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st: Re: follow up on Stata

From   "Martin Weiss" <>
To   <>
Subject   st: Re: follow up on Stata
Date   Wed, 8 Oct 2008 23:12:17 +0200

Hello Prashant,

it is very good to hear from you, but you should use the list for any questions so that the whole community can profit from the responses and they get archived and can be dug out by future Stata beginners.

Several commands come to mind, such as -joinby- -merge- -append-, but also -tempfile-s where you can store a dataset temporarily and then do things to it later. But in the absence of a concrete example, it is hard to know what "populating from another dataset" might actually mean. Give me a hands-on sample of your data, and I will do my best to solve your problem...

----- Original Message ----- From: "Prashant Shukla" <>
To: "Martin Weiss" <>
Sent: Wednesday, October 08, 2008 10:30 PM
Subject: follow up on Stata

Hi Martin,

Thanks so much again for your answers again. I am writing to you
personally as your answers were the most helpful to me. I think you are
doing a great service to all of us Stata users with all your prolific
suggestions. I hope you don't mind me contacting you this way

I just wanted to ask you one more question, for now. Basically, now that
I have all the variables generated and formatted correctly. How can I
map variables from other datasets into this new blank one? For instance,
our new data set has variable "ZIP" that needs to be populated with
"Zipcode" from another data set. How would I do that? Of course, I could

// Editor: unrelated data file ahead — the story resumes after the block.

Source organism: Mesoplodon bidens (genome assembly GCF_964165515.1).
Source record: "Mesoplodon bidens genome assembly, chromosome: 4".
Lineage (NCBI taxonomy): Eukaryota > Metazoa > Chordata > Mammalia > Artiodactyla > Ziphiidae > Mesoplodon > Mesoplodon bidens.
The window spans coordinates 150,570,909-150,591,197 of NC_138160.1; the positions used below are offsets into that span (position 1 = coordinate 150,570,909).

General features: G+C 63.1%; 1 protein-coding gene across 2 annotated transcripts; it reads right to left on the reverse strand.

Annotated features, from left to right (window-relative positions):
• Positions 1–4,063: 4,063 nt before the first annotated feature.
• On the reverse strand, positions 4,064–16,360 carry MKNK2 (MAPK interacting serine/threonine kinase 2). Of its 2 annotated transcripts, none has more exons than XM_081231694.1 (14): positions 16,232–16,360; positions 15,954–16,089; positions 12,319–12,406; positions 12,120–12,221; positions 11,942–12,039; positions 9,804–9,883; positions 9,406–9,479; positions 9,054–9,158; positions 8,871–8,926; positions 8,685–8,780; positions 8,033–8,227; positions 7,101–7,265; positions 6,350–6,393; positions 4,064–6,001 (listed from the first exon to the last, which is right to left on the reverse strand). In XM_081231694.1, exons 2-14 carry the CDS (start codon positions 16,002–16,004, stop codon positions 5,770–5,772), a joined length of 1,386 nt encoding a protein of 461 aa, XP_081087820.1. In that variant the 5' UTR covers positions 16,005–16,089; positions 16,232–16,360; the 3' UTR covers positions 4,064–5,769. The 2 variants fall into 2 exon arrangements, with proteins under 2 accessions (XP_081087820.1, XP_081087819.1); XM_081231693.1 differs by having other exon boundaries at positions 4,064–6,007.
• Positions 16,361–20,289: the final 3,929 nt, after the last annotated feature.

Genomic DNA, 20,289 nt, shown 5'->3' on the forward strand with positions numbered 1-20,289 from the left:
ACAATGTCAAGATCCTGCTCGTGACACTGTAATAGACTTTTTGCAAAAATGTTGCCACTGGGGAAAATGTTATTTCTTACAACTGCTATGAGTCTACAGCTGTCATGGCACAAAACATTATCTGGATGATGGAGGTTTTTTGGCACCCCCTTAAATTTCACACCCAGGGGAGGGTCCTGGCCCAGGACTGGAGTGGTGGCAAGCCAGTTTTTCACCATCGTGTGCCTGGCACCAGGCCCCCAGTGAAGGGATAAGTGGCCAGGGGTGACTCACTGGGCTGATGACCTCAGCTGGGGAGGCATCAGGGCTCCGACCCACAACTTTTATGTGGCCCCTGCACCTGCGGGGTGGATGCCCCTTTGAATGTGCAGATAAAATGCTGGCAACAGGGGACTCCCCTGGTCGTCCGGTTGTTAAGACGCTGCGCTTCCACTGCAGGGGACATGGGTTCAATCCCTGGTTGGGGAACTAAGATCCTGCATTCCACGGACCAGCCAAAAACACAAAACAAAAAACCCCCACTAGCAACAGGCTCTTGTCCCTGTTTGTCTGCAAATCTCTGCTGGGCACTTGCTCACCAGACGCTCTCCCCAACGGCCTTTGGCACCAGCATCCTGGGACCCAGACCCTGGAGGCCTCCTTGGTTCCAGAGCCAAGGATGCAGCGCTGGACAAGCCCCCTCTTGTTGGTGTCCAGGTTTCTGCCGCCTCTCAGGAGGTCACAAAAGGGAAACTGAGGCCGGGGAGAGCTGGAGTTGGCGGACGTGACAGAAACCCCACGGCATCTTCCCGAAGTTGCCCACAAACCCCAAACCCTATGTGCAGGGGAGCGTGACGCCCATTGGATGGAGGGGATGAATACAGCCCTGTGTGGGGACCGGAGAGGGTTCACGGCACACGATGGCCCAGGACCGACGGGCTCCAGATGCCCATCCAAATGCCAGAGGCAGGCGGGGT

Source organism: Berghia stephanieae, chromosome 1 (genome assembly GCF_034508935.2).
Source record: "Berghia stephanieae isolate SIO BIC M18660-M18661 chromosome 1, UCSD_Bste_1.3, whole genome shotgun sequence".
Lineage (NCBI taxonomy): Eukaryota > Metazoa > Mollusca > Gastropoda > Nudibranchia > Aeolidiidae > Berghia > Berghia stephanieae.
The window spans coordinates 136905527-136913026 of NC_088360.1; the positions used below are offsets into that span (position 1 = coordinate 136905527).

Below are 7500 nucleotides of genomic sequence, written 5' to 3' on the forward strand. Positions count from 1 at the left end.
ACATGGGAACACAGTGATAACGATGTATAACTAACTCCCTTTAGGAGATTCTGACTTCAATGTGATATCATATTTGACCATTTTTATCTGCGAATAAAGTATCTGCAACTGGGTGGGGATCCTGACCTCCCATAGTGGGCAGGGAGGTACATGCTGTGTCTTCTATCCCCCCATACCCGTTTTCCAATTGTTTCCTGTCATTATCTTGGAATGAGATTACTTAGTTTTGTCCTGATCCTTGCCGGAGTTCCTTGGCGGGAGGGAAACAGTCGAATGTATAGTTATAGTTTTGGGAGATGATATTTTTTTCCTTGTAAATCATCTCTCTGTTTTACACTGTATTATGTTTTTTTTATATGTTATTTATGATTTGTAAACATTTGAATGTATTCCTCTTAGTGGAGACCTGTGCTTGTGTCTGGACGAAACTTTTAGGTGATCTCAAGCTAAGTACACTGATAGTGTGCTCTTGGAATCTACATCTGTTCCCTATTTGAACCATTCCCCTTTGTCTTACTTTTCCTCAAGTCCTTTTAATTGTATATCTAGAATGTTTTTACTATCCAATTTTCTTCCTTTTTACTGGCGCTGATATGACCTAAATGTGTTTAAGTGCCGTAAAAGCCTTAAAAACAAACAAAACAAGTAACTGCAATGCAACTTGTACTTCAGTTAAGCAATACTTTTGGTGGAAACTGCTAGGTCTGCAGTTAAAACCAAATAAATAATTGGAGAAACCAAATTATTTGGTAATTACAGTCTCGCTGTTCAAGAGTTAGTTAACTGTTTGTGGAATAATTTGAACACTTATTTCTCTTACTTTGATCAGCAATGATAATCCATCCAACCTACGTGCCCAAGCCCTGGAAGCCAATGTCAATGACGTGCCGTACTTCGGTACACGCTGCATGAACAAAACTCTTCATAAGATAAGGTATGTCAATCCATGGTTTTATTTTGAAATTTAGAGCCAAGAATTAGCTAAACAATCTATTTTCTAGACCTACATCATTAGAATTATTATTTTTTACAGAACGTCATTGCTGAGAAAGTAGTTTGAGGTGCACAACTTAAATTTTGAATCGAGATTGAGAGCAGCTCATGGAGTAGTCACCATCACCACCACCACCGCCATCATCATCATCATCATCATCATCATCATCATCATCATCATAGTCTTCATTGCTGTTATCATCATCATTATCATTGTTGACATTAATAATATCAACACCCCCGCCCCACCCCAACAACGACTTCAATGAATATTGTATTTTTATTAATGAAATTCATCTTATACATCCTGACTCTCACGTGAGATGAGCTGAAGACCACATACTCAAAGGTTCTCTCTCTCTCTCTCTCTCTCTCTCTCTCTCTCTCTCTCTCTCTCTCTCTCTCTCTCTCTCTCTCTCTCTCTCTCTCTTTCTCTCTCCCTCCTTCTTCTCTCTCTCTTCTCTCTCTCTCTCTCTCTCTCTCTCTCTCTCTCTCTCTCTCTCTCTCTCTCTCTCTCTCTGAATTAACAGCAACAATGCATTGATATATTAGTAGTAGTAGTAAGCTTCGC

just rename the old dataset and format it the way I want it.

But, I want to write programs that can just develop a dataset for me
where I populate variables from other data sets in any format. I have to
do this a lot, very, very often. I am sure you see how this would be
more efficient in the long run as opposed to dealing with every dataset

Thank you so much Martin,



Welcome and good to see you in the community! On the first question, you
can open as many instances of Stata as your computer allows; or you can
-append- or -merge- datasets. On the second, every time you open an
instance of Stata, "a new dataset" is already there. -generate- as many
variables as you like, -format- them and -save- them in .dta format. If
you want to get file transfers, both in and out of Stata, right fast, I
would recommend investing in Stat/Transfer which is great in combination
with the -ssc describe stcmd- package.
BTW, the red columns are string variables. Stata is not particularly
fond of those, so most of the time you want to -decode- or -destring-
them. After -destring-, they will be highlighted in blue in the Data
Editor and Data Browser. Note that not all strings should be treated
this way, though. If you have a dataset whose 250 rows are populated by
the countries of the earth, you probably should leave the "country"
variable as string...


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